Using any trick to omit () in constant lookup?

Hi.

I once had the idea of an abstracted UI language.

My first attempt was to do something like:

Button.new

And convert the Button to the specific toolkit in
question - i.e. GTK Button, QT Button and so on.

This was not really possible, at least not for me.

When you have:

class Button

Then ruby does not allow you to change that object
lateron. In other words, it will always be of class
Button, and never of class Gtk::Button, which I would
need in order to make an abstracted toolkit.

Lately I had another idea. I could simply try to
trick Ruby.

def Button

Do something here, decide which toolkit to

use, then return that.

It would then allow me to do something like:

use :gtk

Button.new

The interface logic would be described only once
and then be valid no matter which toolkit would
be used, within reason. (I am more interested in
finding a common base within all toolkits, and
using specialized solutions within that toolkit
only lateron.)

I could then switch to qt like this:

use :qt

Ok, I tried a first proof of concept but failed.


require ‘gtk2’

$use_gtk = true

def Button
if $use_gtk
return Gtk::Button
else # else use something else.
end
end

x = Button.new
puts x.class


^^^^^ The above code does not work. It stops with an
error like this here:

uninitialized constant Button (NameError)

It works however when I change the line to:

x = Button().new

But this is ugly. I don’t think I want to use that,
it does not please my eyes.

Is there a way to tell ruby to change its behaviour
and treat Button not as a constant, but instead as
a method invocation call where the () parens are
omitted?

I think if I would have that option, I could write a
cross UI DSL “language”.

For any more ideas I am quite happy too. My ultimate
goal is to actually use just ONE way to describe ALL
User Interface elements, including the WWW. Be it
in Ruby, or with an abstract interface language that
has to be parsed, does not matter that much to me.

Though using Ruby directly would simplify my life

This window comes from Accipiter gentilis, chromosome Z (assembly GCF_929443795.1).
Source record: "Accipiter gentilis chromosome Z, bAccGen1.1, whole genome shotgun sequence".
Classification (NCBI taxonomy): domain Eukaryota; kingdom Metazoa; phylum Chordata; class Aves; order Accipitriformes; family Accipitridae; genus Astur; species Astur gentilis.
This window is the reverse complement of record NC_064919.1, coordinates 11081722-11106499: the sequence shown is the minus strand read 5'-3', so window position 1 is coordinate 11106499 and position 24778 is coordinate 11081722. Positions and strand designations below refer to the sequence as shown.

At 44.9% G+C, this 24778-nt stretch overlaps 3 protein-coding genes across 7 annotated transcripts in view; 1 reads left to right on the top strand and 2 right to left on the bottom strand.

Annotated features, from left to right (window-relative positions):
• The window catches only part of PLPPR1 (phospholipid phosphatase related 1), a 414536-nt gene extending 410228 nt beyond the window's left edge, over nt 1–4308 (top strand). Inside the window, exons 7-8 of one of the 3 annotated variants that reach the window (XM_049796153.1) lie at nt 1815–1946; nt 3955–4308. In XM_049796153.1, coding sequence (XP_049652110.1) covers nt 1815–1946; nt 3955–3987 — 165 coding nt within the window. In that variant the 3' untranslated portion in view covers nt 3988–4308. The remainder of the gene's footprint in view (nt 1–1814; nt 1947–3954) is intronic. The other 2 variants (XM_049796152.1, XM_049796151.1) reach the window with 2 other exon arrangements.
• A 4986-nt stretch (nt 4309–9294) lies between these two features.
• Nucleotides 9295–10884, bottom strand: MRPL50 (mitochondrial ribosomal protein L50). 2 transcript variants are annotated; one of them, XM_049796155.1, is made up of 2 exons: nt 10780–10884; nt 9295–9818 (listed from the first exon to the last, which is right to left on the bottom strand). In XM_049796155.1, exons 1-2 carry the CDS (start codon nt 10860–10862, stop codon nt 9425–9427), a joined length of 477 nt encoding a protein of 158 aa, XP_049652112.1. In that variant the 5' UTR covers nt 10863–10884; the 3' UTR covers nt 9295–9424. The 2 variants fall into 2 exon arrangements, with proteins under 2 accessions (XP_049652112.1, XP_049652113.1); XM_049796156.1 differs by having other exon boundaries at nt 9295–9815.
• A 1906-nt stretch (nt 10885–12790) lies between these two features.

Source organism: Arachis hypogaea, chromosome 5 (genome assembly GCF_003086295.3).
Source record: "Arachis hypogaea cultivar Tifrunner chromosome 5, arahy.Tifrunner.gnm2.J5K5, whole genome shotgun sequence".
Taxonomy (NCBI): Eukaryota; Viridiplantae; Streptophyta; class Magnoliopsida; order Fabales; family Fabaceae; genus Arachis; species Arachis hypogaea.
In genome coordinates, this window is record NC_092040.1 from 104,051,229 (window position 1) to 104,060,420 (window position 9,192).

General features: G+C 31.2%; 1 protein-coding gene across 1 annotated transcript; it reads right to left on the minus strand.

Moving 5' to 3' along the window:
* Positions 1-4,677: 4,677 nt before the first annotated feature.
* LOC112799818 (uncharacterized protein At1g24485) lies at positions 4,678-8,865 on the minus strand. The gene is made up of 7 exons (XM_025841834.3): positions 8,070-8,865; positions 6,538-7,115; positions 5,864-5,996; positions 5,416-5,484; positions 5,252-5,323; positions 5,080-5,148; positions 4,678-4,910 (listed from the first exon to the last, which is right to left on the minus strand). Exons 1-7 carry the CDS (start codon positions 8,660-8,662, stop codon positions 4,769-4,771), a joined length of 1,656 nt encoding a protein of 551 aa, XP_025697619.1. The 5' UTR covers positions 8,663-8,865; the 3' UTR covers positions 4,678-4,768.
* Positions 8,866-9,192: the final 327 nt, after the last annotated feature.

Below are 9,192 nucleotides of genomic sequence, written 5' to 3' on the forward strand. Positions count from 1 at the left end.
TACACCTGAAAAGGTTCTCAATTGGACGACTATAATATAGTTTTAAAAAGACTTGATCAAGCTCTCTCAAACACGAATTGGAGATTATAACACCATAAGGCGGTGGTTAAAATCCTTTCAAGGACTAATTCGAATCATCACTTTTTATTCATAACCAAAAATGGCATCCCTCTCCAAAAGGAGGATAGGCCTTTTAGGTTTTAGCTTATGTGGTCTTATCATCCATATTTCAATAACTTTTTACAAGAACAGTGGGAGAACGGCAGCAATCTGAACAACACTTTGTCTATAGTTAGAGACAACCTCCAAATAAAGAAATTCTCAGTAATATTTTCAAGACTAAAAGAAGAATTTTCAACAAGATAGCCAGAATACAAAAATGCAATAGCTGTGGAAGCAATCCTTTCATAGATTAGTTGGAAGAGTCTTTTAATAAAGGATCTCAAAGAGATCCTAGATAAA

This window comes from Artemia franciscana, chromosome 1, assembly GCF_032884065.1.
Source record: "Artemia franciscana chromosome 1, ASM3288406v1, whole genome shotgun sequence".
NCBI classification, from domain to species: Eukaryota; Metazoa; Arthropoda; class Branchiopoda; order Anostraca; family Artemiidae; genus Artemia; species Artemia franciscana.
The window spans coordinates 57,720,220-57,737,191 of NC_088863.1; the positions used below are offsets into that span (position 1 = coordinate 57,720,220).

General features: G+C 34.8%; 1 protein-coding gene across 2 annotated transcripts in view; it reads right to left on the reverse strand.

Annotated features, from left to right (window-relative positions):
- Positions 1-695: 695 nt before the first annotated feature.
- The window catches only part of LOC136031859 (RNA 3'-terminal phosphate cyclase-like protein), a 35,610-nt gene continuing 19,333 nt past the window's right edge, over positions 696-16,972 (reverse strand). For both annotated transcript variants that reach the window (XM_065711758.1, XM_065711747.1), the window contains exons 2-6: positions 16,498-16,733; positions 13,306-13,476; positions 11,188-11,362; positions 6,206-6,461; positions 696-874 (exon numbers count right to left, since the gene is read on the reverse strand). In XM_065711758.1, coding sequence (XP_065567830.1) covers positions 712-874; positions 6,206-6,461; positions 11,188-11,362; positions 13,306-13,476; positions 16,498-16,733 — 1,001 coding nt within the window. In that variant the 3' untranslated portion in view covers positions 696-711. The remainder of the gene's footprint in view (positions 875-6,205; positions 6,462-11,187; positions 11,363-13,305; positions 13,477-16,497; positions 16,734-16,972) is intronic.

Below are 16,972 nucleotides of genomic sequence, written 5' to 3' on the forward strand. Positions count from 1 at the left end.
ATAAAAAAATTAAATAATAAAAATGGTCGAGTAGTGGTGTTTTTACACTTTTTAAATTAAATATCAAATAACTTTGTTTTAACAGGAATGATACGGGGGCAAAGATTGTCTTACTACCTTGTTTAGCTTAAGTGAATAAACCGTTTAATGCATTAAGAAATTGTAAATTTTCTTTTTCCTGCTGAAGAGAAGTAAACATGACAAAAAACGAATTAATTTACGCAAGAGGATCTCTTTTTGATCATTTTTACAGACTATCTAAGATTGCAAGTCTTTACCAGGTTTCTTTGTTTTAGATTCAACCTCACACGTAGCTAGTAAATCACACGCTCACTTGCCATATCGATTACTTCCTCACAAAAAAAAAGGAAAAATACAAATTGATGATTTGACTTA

of course.

Make a simple button wrapper class and put the logic from your Button
method in the constructor.

class Button
def initialize()
if gtk
@button = GTK::Button

end
end

def method_missing(…)
@button.send(…)
end
end

2011/12/8 Marc H. [email protected]:

What you are asking for is possible, simply by overriding the new
method:

class GTKButton; end
class OldButton; end

class Button
def self.new(*args,&blk)
if $use_gtk
GTKButton.new(*args,&blk)
else
OldButton.new(*args,&blk)
end
end
end

$use_gtk = true
puts Button.new.class

This is unusual, and it may surprise users of your library to call
Button.new and actually receive an object of a different class. But it’s
not unreasonable - I did this in a ruby-ip library once, so that
IP.new(…) would return either an IP::V4 object or an IP::V6 object
depending on the argument format.

Gunther’s solution is the more general and flexible one. It allows your
Button wrapper to be composed of one or more other objects, which can be
changed dynamically as the object runs. A method call x(a,b,c) on your
wrapper object can then be mapped to whatever calls are required on the
underlying objects, e.g. @obj1.y(a) and @obj2.z(c,b)

I suspect you will want to do both: return different classes for each
type of Button, and within those classes, map the method calls to an
underlying object or objects. This will allow your Button facade objects
to implement the same API calls and translate them to what is actually
required.

This is of course only part of the story. If you want your UI toolkit to
be interchangeable then it will have to expose the same programming
model and data structures, and unifying that across the various
underlying libraries may be more difficult than you expect.

or an idea, forgot your Button class, and override const_missing

def Object.const_missing(name)
if name == :Button
if $use_gtk
return Gtk::Button
else # else use something else.
end
else
super
end
end

so:

p Button #=> Gtk::Button

but it think Gunther has the better idea

On Dec 8, 2011, at 0:06, Marc H. [email protected] wrote:

My first attempt was to do something like:

Button.new

And convert the Button to the specific toolkit in
question - i.e. GTK Button, QT Button and so on.

Don’t convert the button instance. Change the class.

Button = QT::Button

Button.new

On Thu, Dec 8, 2011 at 10:35 AM, Hans M. [email protected] wrote:

or an idea, forgot your Button class, and override const_missing

There is a much simpler solution

require ‘gtk2’

$use_gtk = true

def Button
if $use_gtk
Gtk::Button
else # else use something else.
raise “unknown”
end.new
end

x = Button
puts x.class

But the problem will come later, i.e. when using all those toolkit
instances. They most likely have different interfaces. So you better
wrap all the classes with your own classes which exhibit a standard
interface (which you must define) and work with specific toolkit
classes behind the scenes. The ugly thing then will be to find the
way back from a toolkit class to its corresponding wrapper. Another
option could be to add methods to toolkit classes to create the
uniform interface.

I am not sure whether all the effort pays off though…

Cheers

robert

On Thu, Dec 8, 2011 at 11:51 AM, Ryan D. [email protected]
wrote:

Don’t convert the button instance. Change the class.
Road to perdition.

Button = QT::Button

Button.new

Cheers

robert

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